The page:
R James pastiche In it, Booth finds himself coming the aide of one of his boarding school tormentors in a plot revolving around a dark quest for immortality The end is absolutely flawless Second in the best of collection double header is Elegy for a Demon Lover, during which we finally see Booth address confront embrace his sexuality in a story that is both gorgeously written and achingly powerful Full of love, loneliness, passion, and gut wrenching despair, the end will leave all but the heartless moved When I think of the character of Booth, this is the story that springs to mind Next up is the longest story in the collection The Wall of Clouds finds Booth seriously ill and on the verge of death following the events of the previous story Note the cause of Booth s illness is never explained, but Monette makes it clear in the afterward, and I think knowing this adds something to this story Booth is sent to one of those convalescent hotels that are not quite a hospital to rest and recover Well, it turns out that an abnormally high number of people staying at the hotel have a nasty habit of contracting a terminal case of the deads, and Booth finds himself X filing the situation The penultimate story, The Green Glass Paperweight, is another terrific piece that sheds light on our hero It explores the history and nature of the tumultuous relationship between Booth and his cold, abusive stepparents, and the destructive power of hate The last story, Listening to Bone, is very forgettableso let s go ahead and forget it FINAL THOUGHTS This is a quality collection If it wasn t for my lack of enthusiam for the first 3 stories and the last one, the rest of the tales would have earned a solid 4 stars, with a couple of five star ribbons for my two favorites However, judging all of the stories en masse, I will have to settle for a strong I like it Thus, 3.
0 to 3.
5 stars Recommended.
A very enjoyable set of ghost stories, creepy and inventive Excellent writing and painfully sad at points The author never loses sight of the worst evils being entirely human The Lovecraftian museum is particularly wonderful and in its weird way very funny Reread July 18 Better than I remembered Sad, sensitive, queer, and a beautifully judged arc of stories that interlock just enough and climb to a kind of tiny candle flicker of hope in human nature.
First of all I want to thank you guys for giving my review those seven likes even before I actually had written any review I don t know how you did that, but I appreciate it Seven is a lucky number Now, the review I must confess, I m a bit disappointed with Mr Kyle Murchison Booth and his amazing titular Bone Key, because it wasn t amazing at all Who ever have called it amazing you may ask Well, I did myself, because I thought the title was luring and promising, duuh Also that sweet word necromantic , mmmmHere I will tell you, I will actually warn you, that if you re reading a horror book and in the first chapter there s a sentence likeI ve read seen unimaginable terrible things in there, too terrible to mention any of them to youdon t expect fireworks in following ones OK, maybe I m too harsh, maybe you will say Lovecraft didn t do that much either, he worked with atmosphere, but I will riposte, that Lovecraft did describe Cthulhu in detail dozing over there on his rock or w e, or how stinky Dagon was and didn t saythey saw a creature so horrible, that I won t be describing it here to youSo not really much necromancing is going on, not literal one at least, but you will get the atmosphere and a lot of atmosphere building Which actually worked But I wanted something Something bone chilling or at least unsettling.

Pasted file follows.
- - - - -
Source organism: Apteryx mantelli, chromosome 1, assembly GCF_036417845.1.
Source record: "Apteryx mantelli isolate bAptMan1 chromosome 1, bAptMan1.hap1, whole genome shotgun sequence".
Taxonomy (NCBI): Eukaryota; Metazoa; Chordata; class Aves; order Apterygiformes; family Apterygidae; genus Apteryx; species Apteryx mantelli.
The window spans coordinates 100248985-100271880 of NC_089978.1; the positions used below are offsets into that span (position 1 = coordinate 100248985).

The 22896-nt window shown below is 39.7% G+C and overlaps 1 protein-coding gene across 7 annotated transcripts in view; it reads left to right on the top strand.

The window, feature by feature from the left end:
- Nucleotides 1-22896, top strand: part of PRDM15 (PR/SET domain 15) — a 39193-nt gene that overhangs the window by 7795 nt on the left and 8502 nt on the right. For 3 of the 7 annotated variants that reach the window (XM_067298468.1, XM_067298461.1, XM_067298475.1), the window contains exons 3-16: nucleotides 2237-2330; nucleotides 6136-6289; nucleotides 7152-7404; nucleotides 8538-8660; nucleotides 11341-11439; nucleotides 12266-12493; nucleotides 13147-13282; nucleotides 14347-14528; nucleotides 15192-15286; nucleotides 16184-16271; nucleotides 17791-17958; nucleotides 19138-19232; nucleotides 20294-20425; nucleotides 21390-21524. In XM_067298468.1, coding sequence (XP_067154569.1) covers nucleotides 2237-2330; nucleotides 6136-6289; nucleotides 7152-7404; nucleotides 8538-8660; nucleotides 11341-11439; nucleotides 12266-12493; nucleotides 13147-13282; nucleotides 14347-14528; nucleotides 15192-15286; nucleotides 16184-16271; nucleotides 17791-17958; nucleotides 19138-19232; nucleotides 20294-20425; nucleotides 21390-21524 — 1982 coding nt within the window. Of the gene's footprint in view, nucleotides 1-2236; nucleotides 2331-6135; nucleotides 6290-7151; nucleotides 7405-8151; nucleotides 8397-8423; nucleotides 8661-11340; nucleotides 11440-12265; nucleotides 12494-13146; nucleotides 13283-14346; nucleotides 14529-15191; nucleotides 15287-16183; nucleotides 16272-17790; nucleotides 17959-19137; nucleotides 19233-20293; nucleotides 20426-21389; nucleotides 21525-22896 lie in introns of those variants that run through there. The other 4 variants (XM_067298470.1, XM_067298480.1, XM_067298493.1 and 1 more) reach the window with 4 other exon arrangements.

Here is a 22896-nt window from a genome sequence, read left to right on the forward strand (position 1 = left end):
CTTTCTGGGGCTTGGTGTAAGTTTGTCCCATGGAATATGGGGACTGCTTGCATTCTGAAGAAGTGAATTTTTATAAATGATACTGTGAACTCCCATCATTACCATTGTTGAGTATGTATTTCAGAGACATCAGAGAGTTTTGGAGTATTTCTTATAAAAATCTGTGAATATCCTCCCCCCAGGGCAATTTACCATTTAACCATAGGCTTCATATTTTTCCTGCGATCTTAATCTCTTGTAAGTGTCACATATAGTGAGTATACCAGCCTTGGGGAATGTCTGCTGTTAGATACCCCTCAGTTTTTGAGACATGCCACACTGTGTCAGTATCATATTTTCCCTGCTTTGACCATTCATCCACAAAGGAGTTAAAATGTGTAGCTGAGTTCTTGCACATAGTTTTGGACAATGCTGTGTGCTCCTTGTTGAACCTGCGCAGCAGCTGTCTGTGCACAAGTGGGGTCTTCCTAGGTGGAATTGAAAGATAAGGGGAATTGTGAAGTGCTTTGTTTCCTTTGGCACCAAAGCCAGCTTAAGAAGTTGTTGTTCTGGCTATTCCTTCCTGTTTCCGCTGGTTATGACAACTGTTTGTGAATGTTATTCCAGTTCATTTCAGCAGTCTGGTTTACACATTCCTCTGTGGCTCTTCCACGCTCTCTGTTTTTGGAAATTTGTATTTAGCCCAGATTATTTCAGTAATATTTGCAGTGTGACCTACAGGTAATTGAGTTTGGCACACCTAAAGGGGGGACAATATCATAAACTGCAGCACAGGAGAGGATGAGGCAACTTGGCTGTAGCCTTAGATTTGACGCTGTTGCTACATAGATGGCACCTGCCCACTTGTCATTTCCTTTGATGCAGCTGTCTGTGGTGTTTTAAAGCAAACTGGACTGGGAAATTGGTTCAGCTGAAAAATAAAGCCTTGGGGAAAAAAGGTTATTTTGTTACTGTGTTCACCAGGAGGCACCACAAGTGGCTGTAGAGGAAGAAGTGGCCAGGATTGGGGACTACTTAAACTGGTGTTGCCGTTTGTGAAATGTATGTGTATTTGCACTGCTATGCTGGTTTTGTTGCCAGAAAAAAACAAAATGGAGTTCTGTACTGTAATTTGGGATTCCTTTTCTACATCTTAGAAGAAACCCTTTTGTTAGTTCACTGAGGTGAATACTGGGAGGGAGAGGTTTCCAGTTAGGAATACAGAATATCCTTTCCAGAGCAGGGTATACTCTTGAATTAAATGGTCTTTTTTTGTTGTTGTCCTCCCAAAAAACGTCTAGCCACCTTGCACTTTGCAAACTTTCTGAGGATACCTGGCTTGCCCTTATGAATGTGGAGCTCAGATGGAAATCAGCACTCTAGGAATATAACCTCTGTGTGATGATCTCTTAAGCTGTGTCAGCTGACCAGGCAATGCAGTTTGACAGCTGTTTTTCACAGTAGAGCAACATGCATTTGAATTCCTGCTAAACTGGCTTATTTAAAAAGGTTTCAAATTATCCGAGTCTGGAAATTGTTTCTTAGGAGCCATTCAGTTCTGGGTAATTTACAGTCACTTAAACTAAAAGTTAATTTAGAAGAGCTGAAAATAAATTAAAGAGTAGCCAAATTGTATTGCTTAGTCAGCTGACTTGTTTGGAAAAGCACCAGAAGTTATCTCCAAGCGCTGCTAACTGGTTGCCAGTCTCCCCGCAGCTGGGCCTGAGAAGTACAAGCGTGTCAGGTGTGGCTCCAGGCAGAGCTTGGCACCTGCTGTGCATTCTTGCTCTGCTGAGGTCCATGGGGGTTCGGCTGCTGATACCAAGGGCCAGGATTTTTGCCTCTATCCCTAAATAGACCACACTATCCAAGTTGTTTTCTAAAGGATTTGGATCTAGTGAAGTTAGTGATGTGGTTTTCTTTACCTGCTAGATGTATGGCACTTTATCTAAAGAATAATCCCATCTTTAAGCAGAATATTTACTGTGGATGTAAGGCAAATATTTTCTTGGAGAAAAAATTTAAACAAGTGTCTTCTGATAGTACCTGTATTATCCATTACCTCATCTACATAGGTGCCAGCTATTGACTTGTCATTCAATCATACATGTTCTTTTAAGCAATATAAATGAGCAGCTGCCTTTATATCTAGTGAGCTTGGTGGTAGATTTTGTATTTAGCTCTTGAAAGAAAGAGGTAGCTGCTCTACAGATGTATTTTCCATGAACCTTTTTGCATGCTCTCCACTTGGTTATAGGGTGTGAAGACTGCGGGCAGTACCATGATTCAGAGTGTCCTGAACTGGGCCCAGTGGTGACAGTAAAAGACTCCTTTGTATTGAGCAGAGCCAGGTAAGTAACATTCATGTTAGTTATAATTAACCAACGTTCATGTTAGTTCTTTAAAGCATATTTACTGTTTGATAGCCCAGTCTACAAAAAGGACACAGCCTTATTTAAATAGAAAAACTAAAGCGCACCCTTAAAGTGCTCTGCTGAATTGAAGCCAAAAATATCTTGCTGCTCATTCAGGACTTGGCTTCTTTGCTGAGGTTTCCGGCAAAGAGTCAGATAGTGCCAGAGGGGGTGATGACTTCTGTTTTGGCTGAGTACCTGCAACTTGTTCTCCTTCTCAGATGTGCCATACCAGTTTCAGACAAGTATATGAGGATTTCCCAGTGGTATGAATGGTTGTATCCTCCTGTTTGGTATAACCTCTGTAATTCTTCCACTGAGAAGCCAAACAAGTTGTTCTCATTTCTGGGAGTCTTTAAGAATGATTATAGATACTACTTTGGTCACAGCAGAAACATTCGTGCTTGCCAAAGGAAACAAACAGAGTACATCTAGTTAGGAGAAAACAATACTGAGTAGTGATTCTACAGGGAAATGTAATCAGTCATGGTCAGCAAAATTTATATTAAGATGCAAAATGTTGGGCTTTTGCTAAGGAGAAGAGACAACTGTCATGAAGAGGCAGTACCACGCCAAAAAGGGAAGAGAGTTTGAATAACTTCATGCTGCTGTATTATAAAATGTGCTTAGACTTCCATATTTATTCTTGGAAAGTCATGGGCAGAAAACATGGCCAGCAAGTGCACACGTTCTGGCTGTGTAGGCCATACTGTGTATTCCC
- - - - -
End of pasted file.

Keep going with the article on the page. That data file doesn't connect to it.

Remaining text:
Instead you will read a lot of how Kyle was nervous, stressed, getting pale, getting red, sweating, feeling uncomfortable, escaping in his mind, escaping in real, trying to not be seen, etc, etc Kyle is a recluse and an introvert with paranormal abilities and psychological problems, to say the least, and all he wants from people around him is to leave him alone Which I could understand and support to the point that I wanted to not finish the book, so Kyle could live his life not being distracted by anyone Which said, I must confess I liked him as a character, yes, surprised much after all this bitching, yeah I liked Kyle, even though he was stiff and unsociable and I just pity that he wasn t given some action, some interesting stuff to do, than just polite conversations or watching things going on with others Or self loathing In fact, I even find this book beautifully written, masterfully, in great style and atmosphere that is comparable to the great masters of suspense and horror The ideas were good, the horror parts I don t know I didn t get scared Maybe 11 year old me would be I have no idea why people tag it as horror It s not, it is really not I d tag it as an old fashioned victorian gothic is there a progressive victorian gothic, btw and label it 12.
So yes, I am a bit disappointed with this story collection, it was a bit too slow, too tame for my liking, but I also enjoyed the writing, some parts of it really much, but it missed the WOW element, a lot 3 stars, because in general I liked it If you like your gothic a bit sedated you can give it a try.